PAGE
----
The Importance Of Failure, And Making Sure We Learn From It

By Kyler Kee via TTAG

Failures of gear or training can kill you. Pure and simple. Finding those failures and exposing them to the light of day is the reason TTAG writers work so hard, and burns through so many rounds, and spends so many hours on the range.

The gear side is pretty easy. If it breaks or fails, don’t use it. But if the operator is the issue, that can be a little harder to root out. Watch the video above and read on for my discussion of my own failings.

We get questions occasionally asking why we abuse guns when we review them. Truth be told, I’m a pretty cleanly gun owner. My personal firearms sit in the safe, carbon- and copper-free, coated in a light film of oil.

But the guns that we receive for review get used and abused like a fully insured rental car. I run them as they come out of the box, with no regard for their health or well being because some gun owners treat guns like that in the real world. We try to simulate the worst case scenario a gun is likely to experience.

Similarly, it’s important to expose the flaws in the operator. And the only way to do that is the same way, through abuse.

I got my first exposure to stress-induced failures early on in my pistol shooting career at a session with KR Training. As soon as the gun command sounded, I immediately forgot all the lessons I’d just learned, tea-cupped the gun, and started dropping rounds low and left.

Then my gun ran out of ammo, and I fumbled a mag change. In reality, there wasn’t any actual stress, but it sure felt that way. Watching my mag slip free of my hands didn’t help my stress level one bit, either.

Several years later, I found myself at the Bushnell Brawl shooting a moving target with a XD(M) 4.5 that Springfield Armory had sent for testing and evaluation. I had already shot several hundred rounds through the gun in the months prior and found it to be endlessly lovable, accurate, and dependable.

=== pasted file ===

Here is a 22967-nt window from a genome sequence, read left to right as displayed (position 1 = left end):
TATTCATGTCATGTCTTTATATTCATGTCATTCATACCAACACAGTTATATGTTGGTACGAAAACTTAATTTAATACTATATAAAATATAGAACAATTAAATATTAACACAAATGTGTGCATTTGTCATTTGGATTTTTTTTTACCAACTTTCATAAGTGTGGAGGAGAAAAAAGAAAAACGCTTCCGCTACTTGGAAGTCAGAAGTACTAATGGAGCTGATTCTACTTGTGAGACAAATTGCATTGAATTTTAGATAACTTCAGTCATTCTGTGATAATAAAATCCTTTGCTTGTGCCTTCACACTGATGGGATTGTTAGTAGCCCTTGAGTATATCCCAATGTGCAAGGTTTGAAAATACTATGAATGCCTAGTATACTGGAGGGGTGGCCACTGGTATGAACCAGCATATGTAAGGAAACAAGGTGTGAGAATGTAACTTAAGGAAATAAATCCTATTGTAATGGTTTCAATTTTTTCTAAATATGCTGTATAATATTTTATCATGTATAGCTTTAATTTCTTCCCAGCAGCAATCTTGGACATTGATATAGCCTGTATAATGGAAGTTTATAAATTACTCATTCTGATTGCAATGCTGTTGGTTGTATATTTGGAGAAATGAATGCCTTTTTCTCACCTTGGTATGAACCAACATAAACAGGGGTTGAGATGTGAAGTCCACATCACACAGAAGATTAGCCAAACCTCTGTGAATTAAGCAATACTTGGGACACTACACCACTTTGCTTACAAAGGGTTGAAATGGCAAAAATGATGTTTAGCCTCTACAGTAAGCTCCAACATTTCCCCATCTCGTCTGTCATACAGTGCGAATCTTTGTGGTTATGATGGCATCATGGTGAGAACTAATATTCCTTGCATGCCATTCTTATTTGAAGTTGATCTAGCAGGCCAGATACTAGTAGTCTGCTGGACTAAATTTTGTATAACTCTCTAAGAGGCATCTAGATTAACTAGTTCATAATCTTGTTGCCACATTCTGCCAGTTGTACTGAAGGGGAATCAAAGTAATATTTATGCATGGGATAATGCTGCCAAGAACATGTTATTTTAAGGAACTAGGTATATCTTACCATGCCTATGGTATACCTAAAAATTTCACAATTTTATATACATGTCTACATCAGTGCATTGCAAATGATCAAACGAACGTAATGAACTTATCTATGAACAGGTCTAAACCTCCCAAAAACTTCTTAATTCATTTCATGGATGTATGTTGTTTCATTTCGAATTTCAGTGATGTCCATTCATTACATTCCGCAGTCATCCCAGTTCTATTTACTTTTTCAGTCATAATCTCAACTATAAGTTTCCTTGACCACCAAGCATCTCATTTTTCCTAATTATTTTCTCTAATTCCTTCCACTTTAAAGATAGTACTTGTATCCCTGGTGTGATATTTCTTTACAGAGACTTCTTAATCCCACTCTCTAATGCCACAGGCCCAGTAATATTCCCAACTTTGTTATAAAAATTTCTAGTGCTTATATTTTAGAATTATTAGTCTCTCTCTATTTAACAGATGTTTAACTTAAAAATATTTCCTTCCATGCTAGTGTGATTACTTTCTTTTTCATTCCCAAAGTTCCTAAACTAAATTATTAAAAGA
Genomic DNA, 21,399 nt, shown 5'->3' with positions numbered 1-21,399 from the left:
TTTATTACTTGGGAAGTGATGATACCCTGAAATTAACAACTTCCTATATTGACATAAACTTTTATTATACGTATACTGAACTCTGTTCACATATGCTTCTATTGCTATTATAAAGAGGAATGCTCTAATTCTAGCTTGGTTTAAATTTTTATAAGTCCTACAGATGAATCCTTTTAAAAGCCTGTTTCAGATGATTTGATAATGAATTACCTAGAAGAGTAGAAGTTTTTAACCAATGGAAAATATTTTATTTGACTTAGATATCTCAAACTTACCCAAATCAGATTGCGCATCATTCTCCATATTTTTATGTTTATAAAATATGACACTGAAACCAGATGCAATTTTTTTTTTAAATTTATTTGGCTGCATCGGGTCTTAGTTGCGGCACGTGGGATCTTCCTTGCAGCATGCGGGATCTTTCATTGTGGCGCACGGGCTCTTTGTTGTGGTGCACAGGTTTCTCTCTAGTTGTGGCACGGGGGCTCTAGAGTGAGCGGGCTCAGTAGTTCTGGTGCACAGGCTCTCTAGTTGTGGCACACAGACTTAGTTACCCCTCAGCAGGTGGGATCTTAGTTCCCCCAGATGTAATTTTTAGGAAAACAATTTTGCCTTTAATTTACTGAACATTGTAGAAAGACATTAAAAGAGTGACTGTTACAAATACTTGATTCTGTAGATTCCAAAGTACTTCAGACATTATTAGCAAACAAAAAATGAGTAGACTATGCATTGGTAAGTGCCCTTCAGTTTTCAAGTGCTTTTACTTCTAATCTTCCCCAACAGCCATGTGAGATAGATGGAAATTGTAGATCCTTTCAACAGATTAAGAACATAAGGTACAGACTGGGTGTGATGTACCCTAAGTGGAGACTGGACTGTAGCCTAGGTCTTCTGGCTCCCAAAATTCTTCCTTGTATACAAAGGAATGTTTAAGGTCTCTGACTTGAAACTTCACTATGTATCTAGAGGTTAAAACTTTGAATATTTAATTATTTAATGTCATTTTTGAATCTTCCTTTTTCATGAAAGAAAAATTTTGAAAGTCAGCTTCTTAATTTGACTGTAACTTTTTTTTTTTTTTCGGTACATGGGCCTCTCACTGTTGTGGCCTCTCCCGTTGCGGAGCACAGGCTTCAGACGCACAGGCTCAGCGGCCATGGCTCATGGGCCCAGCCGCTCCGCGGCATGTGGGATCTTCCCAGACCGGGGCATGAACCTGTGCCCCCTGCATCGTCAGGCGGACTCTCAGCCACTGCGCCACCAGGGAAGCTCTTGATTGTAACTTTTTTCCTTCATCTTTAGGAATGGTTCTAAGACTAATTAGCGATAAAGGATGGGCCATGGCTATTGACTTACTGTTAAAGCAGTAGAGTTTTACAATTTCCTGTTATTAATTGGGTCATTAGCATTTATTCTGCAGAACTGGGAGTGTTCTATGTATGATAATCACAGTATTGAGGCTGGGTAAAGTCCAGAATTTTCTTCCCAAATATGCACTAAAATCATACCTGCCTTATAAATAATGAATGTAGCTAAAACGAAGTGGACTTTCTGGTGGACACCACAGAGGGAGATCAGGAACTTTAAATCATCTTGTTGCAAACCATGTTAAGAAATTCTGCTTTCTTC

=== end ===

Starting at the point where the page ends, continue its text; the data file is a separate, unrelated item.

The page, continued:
It was so dependable that I was carrying it daily. But within three shots in a mildly stressful environment, the slide locked back on a loaded mag. I quickly diagnosed the failure, racked the slide, and got back on target. And continued to have issues.

I lost count, but I think the slide locked back some four or five times over the course of that stage. Each time, I quizzically looked at the failure, racked the slide, and dropped a louder F-bomb than the time before.

Like a similar failure I had with an FNS-9 at Run n Gun, I took it to the local indoor range, and sat idly by as round after round hit paper accurately with no failures. Perplexed, I took it to my ranch where I’m allowed to draw, move, and shoot, and…wouldn’t you know…I got the slide to reliably lock back mid string.

The cause of the failure? 100% operator error.

I’m not able to the hit the range as much as I’d like, so I spend a lot of time creeping around my house, moving, drawing, and dry firing. It seems that in the preceding months, I had developed a very nasty habit of gripping the gun high with my support hand, smashing the meat of my thumb into the slide lock, pushing it upwards.

Naturally, the slide tends to lock back when you do that. And over the course of many thousands of simulated rounds, I had burned that movement into my muscle memory.

You can see in the video above at around the :40 second mark where I change my grip…and the problem disappeared. Thoroughly frustrated with myself, I tried the same drill with my RDS-equipped M&P9 and saw no such failures. Which meant that my M&P9 got promoted to EDC gun. Yes, my red dot might die, but I’ll take a backup iron sights over a malfunction-prone gun/operator combination any day.

So where do we go from here? The high support hand grip doesn’t seem to improve my accuracy, and it has been scientifically proven to diminish reliability, so it has to go. Which means many more thousands of simulated rounds with a keen eye towards proper presentation. And, of course, lots more simulated stress to see if I still fall back on bad habits.

I remember talking to Smokey, the coordinator of Run ‘n Gun, who told me that if your gear can work 100% reliably at Run n Gun, it would do just fine in the real world. I don’t think running seven mile biathlons is completely necessary to give you and your gear a rough shakedown, but I do think you should step outside your comfort zone often.

Local competitions are great for this sort of thing, but if you don’t have them nearby or have another aversion, do anything you can to push yourself. Buy a shot timer (or download a free app).

Sometimes the loud beep is enough to push you. Don’t own a smartphone or lack a desire to own a shot timer? Take a friend to the range and have them give you a “gun” command with a loud shout.

Better yet, have that friend load a random snap cap in your EDC pistol without letting you know. Exposing your weaknesses is uncomfortable, but doing so is the only way to make yourself a better competitor. And who knows…one day it might save your life.

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